The first principle of the Ordinariate is then about Christian unity. St. Basil the Great, the Church’s greatest ecumenist, literally expended his life on the work of building bridges between orthodox brethren who shared a common faith, but who had become separated from one another in a Church badly fragmented by heresy and controversy. He taught that the work of Christian unity requires deliberate and ceaseless effort...St. Basil often talked with yearning about the archaia agape, the ancient love of the apostolic community, so rarely seen in the Church of his day. This love, he taught, is a visible sign that the Holy Spirit is indeed present and active, and it is absolutely essential for the health of the Church.

- Msgr. Jeffrey Steenson, Homily on the Occasion of his Formal Institution as Ordinary

Tuesday, November 13, 2012

Fr. John Jay Hughes on The Anglican Patrimony and New Evangelization

The opening keynote talk at the Anglican Use Society Conference which was held in Kansas City, Missouri last week was given by Fr. John Jay Hughes. Fr. Hughes, the son and grandson of Anglican priests, was himself an Anglican priest for 6 years before entering the Catholic Church in 1960. He was conditionally ordained to the Catholic priesthood in 1968. A Church historian and priest of the St. Louis archdiocese, he is the author of numerous articles and publications, as well as his autobiography No Ordinary Fool: A Testimony to Grace, the story of a man who, 57 years after ordination, is still in love with the priesthood.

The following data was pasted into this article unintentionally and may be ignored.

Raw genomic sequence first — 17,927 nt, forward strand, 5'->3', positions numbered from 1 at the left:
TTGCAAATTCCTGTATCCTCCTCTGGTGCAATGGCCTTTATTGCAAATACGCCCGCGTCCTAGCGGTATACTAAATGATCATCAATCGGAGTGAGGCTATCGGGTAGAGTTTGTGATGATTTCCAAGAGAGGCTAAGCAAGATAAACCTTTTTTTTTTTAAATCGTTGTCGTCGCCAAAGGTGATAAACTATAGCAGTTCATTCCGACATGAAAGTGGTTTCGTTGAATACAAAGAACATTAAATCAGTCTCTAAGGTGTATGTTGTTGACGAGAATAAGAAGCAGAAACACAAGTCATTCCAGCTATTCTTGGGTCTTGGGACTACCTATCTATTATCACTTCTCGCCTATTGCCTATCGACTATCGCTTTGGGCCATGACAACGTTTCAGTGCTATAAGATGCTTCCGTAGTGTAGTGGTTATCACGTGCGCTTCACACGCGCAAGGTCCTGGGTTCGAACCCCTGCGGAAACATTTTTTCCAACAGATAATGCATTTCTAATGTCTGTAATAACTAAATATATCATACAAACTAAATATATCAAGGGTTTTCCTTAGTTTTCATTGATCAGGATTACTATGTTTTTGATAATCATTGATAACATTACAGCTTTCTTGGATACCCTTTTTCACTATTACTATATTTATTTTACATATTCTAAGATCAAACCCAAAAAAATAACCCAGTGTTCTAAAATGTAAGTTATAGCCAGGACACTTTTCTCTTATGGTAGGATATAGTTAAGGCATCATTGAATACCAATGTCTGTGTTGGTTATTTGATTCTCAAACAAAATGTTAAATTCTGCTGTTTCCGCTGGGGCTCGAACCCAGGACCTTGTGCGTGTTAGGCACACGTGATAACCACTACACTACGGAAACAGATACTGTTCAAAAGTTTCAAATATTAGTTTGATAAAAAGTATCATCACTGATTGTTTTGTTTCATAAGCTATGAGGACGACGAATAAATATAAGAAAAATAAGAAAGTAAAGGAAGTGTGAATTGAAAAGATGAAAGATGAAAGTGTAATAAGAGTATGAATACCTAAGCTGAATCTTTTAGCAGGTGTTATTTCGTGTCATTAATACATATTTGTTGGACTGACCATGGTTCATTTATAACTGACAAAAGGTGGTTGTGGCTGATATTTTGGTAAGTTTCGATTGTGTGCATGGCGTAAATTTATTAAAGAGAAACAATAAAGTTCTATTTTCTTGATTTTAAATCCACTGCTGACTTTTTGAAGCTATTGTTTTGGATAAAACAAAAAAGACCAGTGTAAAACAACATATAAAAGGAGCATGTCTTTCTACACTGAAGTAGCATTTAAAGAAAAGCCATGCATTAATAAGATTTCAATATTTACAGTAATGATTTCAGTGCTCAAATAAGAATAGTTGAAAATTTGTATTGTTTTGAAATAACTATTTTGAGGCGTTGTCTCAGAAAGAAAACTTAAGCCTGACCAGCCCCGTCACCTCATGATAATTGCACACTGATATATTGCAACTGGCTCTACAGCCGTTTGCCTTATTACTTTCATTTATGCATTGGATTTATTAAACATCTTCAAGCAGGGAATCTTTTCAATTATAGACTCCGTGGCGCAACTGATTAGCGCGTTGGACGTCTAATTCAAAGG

His talk was entitled: "The Anglican Patrimony and New Evangelization: Observations by a Pre-Vatican II Convert"

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